Wine grower associations from 15 EU member states will gather in Brussels this week to lobby against a European Commission reform that would increase vineyard plantings.
EFOW: against any liberalisation of planting rights
The European Commission envisions a liberalisation of planting rights starting in January 2016.
A meeting on 7 November organised by the Association of European Wine Regions (AREV) will gather elected officials representing more than 50 European wine regions to say ‘no’ to the Commission reform plan, according to a press release.
Growers are now close to the required majority that would block the Commission’s reform. To date, 15 out of 27 EU countries – including France, Spain, Italy, Germany and Portugal – have registered their disagreement and formally asked the European Commission to reconsider.
To obtain a qualified majority, 255 votes in the European Parliament are also required in addition to a majority of EU countries, but the growers’ lobby is short by 40 votes.
‘We need to convince a large country like Poland to vote with us,’ said Daniela Ida Zandona of the European Federation of Origin Wines (EFOW), which is taking part in the meetings next week.
Groups representing vineyard growers say that the Commission reform will lead to ‘catastrophic results’ for the historical and cultural nature of Europe’s vineyards.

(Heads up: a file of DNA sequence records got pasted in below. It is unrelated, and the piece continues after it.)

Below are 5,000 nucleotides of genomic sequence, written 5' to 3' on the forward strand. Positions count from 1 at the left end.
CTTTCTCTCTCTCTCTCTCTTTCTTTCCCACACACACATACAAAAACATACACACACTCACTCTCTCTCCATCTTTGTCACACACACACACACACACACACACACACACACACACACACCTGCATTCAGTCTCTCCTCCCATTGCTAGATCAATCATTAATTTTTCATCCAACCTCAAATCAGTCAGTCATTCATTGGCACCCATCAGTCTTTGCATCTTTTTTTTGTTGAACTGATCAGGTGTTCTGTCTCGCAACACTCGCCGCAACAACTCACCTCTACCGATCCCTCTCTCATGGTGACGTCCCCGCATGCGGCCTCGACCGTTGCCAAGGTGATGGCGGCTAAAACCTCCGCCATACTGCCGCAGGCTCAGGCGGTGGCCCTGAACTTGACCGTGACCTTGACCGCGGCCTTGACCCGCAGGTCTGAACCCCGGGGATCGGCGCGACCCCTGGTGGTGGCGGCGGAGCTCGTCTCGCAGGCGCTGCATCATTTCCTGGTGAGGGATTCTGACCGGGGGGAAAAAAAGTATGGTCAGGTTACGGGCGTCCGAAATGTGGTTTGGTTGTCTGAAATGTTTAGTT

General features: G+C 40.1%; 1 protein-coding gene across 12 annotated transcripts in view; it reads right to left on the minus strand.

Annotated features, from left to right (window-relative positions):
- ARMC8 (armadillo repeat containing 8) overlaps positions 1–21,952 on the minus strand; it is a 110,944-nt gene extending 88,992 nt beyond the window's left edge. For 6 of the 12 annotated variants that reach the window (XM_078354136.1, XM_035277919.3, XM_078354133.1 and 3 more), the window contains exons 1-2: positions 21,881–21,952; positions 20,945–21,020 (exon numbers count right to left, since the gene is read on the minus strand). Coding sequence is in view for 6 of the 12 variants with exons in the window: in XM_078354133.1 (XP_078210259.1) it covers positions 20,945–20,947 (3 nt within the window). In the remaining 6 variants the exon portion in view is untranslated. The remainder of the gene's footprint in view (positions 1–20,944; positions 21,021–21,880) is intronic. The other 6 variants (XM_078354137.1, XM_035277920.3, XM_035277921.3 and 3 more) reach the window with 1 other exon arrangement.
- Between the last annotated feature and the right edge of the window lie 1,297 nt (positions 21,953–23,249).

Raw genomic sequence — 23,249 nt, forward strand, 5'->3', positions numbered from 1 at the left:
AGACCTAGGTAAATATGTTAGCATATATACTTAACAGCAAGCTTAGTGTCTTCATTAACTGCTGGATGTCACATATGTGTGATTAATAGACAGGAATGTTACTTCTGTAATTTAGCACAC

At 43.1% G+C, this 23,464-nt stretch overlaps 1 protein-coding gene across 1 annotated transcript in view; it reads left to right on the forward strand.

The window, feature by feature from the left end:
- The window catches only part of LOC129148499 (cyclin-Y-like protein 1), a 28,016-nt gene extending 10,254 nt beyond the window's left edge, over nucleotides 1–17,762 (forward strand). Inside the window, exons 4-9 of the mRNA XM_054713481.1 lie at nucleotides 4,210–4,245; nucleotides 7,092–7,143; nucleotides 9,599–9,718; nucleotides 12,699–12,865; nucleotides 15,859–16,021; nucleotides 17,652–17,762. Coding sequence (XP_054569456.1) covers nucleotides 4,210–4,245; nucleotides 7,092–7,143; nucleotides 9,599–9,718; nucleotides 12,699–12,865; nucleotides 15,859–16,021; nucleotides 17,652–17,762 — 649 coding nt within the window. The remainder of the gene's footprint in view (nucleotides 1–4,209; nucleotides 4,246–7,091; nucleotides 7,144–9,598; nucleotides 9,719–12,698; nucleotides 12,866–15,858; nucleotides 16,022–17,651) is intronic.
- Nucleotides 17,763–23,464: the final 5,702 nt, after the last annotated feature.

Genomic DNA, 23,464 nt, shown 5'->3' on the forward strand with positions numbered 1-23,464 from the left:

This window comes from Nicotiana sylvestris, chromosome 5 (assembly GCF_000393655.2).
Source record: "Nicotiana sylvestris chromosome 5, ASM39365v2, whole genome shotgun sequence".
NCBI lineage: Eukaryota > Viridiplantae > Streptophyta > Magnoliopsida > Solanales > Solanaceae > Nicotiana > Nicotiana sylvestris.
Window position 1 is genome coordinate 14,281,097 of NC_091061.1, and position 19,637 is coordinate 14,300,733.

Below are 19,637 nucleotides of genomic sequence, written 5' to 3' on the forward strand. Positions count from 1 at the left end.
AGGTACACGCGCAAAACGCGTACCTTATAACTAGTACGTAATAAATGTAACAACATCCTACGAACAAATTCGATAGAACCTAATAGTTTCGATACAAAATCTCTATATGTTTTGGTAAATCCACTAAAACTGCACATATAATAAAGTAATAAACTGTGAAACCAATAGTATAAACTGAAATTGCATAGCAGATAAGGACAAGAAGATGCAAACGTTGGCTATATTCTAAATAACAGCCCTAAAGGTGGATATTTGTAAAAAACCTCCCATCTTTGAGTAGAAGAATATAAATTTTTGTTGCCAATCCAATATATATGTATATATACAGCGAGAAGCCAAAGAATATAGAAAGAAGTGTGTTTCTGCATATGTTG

EFOW cited Alsace wines as an example. ‘This small 15,600 ha vineyard has 5,000 producers and employs 20,000 people. These hillside vines form a quintessential part of one of the world’s most beautiful wine landscapes. Around 7m people visit Alsace every year, 85% of whom come to explore the wine routes,’ it says.
The European Commission’s reform would encourage vine planting to shift ‘from the hillside to the plains’ and ‘reduce the number of wine growers to around 100 or so,’ it continued. Finally, according to EFOW, ‘the tourism industry will wither away, the environment will deteriorate, and biodiversity would suffer.’
Zandona stressed that next week’s gathering is an effort to raise awareness in the EU Parliament.
Another key meeting takes place on 14 December when the so-called High Level Group, established under Dacian Cioloș, European Commissioner for Agriculture and Rural Development, gathers in Brussels.
Made up of representatives from each of the 27 EU member states, two EU Parliament observers and representatives from growers’ associations and wine industry groups, this group will offer influential opinions on the future of the reform plan.
Written by Panos Kakaviatos